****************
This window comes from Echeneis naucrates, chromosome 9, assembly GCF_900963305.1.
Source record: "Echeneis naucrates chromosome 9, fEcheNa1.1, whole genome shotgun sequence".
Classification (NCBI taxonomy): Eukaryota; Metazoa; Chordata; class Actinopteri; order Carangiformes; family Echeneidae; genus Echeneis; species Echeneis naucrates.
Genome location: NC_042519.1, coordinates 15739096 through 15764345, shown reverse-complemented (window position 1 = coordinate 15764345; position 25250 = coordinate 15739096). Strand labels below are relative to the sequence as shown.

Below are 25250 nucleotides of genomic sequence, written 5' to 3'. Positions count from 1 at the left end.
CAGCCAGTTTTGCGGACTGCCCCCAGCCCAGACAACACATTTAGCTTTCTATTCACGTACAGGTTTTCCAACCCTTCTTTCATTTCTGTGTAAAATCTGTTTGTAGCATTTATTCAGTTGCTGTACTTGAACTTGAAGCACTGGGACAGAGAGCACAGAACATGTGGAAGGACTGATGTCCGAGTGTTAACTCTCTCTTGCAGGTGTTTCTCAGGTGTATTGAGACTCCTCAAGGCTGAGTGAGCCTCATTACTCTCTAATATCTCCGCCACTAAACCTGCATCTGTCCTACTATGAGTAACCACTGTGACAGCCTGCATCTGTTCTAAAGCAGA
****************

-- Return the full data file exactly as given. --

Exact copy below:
This window comes from Echeneis naucrates, chromosome 9, assembly GCF_900963305.1.
Source record: "Echeneis naucrates chromosome 9, fEcheNa1.1, whole genome shotgun sequence".
Classification (NCBI taxonomy): Eukaryota; Metazoa; Chordata; class Actinopteri; order Carangiformes; family Echeneidae; genus Echeneis; species Echeneis naucrates.
Genome location: NC_042519.1, coordinates 15739096 through 15764345, shown reverse-complemented (window position 1 = coordinate 15764345; position 25250 = coordinate 15739096). Strand labels below are relative to the sequence as shown.

Below are 25250 nucleotides of genomic sequence, written 5' to 3'. Positions count from 1 at the left end.
CAGCCAGTTTTGCGGACTGCCCCCAGCCCAGACAACACATTTAGCTTTCTATTCACGTACAGGTTTTCCAACCCTTCTTTCATTTCTGTGTAAAATCTGTTTGTAGCATTTATTCAGTTGCTGTACTTGAACTTGAAGCACTGGGACAGAGAGCACAGAACATGTGGAAGGACTGATGTCCGAGTGTTAACTCTCTCTTGCAGGTGTTTCTCAGGTGTATTGAGACTCCTCAAGGCTGAGTGAGCCTCATTACTCTCTAATATCTCCGCCACTAAACCTGCATCTGTCCTACTATGAGTAACCACTGTGACAGCCTGCATCTGTTCTAAAGCAGA